- Long thick trousers and high socks to cover the bottom of the trousers, to protect you from leeches
Q : Any required vaccinations?
It is strongly recommended being up-to-date on universal DTP (diphtheria-tetanus-polio) vaccines. Subject to the advice of your doctor or a vaccination center, the following vaccines are recommended: Typhoid Fever / Hepatitis A-B. It is recommended to get vaccinated against rabies if you stay in the mountains, and against Japanese encephalitis in rural areas (rice fields). In case of an animal bite, clean the wound well and consult a doctor. Since India is a tropical country, there is the risk of mosquito-borne diseases including malaria and dengue fever. There are prophylactic treatments against malaria, but not against dengue, which is why it is important to protect yourself with insect repellents, especially in risk areas such as eastern India.
Q : Is it a safe country?
India is a relatively safe country during the day, however, you have to be careful at night. Trust your instincts. Thieves are often present in crowded, touristy places. To avoid problems, keep an eye on your belongings and use the safe in your hotel room for valuable items. Women can travel alone, but take precautions: dress modestly, be careful walking at night, and be careful around strangers, as single women may be seen as easy targets.
Q : What is the currency?
The local currency is the Indian Rupee. September, 10th, 2019, 1 USD = 71.80 INR.
Euros and US Dollars are accepted at main cultural sites and in large hotels. For local currency, you can exchange money at exchange offices, banks, and hotels. In order to avoid the risks of fraud and limit bank fees, we advise you to make withdrawals via ATMs as this is the most common and simple means of payment.
Q : How can we travel through the country?
For local travel within towns, it is easy to use tuktuks or Uber, just make sure to agree with your driver on the rate of your ride before leaving. In some cities like New Delhi, you may need to bargain heavily to get a good price. Local buses are often crowded and noisy with loud music, but the experience is fun! India is so vast that the most effective and comfortable way to travel the country is by car. Trains are an option too, and something to consider as sometimes you can save time by riding an overnight train.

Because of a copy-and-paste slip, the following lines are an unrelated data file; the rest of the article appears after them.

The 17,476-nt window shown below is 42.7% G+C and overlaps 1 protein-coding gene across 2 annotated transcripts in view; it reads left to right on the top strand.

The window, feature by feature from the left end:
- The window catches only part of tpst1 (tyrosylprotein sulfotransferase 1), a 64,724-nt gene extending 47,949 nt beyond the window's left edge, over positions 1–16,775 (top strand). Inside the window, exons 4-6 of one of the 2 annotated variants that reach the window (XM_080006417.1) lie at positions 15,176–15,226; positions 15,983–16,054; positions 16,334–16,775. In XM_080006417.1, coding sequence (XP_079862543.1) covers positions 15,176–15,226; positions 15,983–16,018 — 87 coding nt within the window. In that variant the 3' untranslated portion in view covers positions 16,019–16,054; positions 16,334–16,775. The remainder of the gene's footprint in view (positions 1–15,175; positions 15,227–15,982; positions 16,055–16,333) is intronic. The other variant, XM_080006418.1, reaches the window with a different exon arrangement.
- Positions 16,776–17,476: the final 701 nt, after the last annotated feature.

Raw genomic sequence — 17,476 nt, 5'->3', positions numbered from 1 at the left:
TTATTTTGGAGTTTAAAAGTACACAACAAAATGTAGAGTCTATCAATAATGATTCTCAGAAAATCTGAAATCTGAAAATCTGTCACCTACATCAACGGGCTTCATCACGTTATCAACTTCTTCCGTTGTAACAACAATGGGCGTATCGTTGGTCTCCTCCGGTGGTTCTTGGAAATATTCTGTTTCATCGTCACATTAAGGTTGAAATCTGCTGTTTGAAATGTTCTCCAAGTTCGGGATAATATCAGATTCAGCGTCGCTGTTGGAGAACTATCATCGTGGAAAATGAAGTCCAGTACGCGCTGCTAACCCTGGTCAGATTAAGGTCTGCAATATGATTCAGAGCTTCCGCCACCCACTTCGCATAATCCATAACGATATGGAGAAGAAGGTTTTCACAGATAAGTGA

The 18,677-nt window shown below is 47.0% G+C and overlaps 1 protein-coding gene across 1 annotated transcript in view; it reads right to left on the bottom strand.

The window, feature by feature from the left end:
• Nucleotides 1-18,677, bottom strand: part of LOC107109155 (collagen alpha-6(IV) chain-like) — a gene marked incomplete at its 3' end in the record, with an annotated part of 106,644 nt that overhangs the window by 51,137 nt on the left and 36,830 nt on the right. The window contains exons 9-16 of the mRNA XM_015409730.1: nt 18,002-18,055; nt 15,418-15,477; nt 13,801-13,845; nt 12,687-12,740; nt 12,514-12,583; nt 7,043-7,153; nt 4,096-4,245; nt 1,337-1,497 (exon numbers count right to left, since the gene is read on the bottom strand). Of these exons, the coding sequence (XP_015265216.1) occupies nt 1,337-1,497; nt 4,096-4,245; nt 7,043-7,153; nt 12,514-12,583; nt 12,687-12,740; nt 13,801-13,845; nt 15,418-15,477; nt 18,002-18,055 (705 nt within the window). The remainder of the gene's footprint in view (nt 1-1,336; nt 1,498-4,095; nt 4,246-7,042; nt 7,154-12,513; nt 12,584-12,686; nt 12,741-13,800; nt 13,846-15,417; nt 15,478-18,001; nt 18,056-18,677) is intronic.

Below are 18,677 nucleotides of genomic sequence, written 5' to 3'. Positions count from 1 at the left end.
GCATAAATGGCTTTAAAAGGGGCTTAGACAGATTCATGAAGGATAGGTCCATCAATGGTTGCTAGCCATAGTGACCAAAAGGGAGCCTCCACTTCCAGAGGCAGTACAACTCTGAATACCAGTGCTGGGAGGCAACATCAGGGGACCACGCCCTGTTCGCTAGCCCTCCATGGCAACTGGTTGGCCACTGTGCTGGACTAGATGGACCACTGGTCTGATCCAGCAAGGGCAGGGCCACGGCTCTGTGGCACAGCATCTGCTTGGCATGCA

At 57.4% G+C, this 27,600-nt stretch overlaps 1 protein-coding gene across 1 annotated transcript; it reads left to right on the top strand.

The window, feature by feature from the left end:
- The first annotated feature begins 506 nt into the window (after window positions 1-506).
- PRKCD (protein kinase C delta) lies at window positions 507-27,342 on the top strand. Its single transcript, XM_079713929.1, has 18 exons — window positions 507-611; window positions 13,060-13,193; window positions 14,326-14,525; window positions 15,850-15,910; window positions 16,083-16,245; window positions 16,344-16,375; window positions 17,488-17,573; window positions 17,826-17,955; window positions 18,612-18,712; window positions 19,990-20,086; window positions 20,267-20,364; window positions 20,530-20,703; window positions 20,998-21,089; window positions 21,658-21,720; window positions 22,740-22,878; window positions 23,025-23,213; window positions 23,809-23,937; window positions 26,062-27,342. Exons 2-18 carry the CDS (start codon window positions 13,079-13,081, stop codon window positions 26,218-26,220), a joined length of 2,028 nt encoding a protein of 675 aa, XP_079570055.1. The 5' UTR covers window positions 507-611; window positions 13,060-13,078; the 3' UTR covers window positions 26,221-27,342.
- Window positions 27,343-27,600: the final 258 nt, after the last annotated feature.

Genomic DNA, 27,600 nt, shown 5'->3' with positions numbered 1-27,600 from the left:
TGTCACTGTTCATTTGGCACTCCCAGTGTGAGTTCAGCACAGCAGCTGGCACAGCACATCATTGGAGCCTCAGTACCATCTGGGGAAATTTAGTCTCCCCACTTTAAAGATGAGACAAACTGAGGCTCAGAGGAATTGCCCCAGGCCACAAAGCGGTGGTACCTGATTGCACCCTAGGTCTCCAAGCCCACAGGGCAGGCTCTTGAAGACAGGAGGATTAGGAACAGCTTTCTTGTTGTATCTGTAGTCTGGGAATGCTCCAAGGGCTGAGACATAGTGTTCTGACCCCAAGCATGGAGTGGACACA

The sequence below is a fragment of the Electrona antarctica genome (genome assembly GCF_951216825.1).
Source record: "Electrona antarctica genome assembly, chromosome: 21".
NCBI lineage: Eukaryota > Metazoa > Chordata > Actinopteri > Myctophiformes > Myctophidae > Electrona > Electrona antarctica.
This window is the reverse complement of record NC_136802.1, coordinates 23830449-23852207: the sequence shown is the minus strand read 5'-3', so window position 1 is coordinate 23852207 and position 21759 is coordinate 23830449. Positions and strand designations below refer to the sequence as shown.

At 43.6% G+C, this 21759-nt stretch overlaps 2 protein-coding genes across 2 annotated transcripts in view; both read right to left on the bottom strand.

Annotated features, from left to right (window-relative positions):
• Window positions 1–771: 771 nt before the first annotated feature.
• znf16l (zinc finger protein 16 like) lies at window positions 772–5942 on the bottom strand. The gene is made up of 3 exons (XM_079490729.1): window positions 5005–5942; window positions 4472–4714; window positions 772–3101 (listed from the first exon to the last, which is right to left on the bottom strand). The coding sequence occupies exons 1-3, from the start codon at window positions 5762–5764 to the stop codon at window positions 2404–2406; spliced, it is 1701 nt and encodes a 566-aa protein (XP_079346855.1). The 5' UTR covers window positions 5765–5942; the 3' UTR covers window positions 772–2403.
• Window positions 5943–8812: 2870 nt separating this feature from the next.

Q : What are the spoken languages?
Due to its very diverse culture, India has more than a hundred languages and dialects, even though the Indian constitution officially recognizes only twenty. The two national languages are Hindi, spoken by more than 40% of the population especially in the north, and English. Further north, you will find Kashmiri or Urdu, to the east, Bengali, and in the south Tamil, Telugu or Malayalam. A real linguistic wealth!
Q : What are the major Religions and ethnic groups of the country?
There are 8 different religions in India with the majority of the population practicing Hinduism. The others are Buddhism, Islam, Christianity, Sikhism, Judaism, Parsism and Jainism.
Q : Practical Tips?
You will soon realize that religion is part of daily life in India, and with its conservative trend, especially in the style of clothes, wear appropriate outfits especially in religious places. Moreover, be careful it can be forbidden to take pictures and videos inside a temple.
Give preference to flip-flops on temples visit days because it will be necessary to take them often off at the entrances of the sacred monuments.
If you want to eat with your hands like the locals, use only your right hand because the left hand is considered impure, especially to Muslims and Hindus.
A couple of other things, when Indians bobble their heads left to right, this means yes.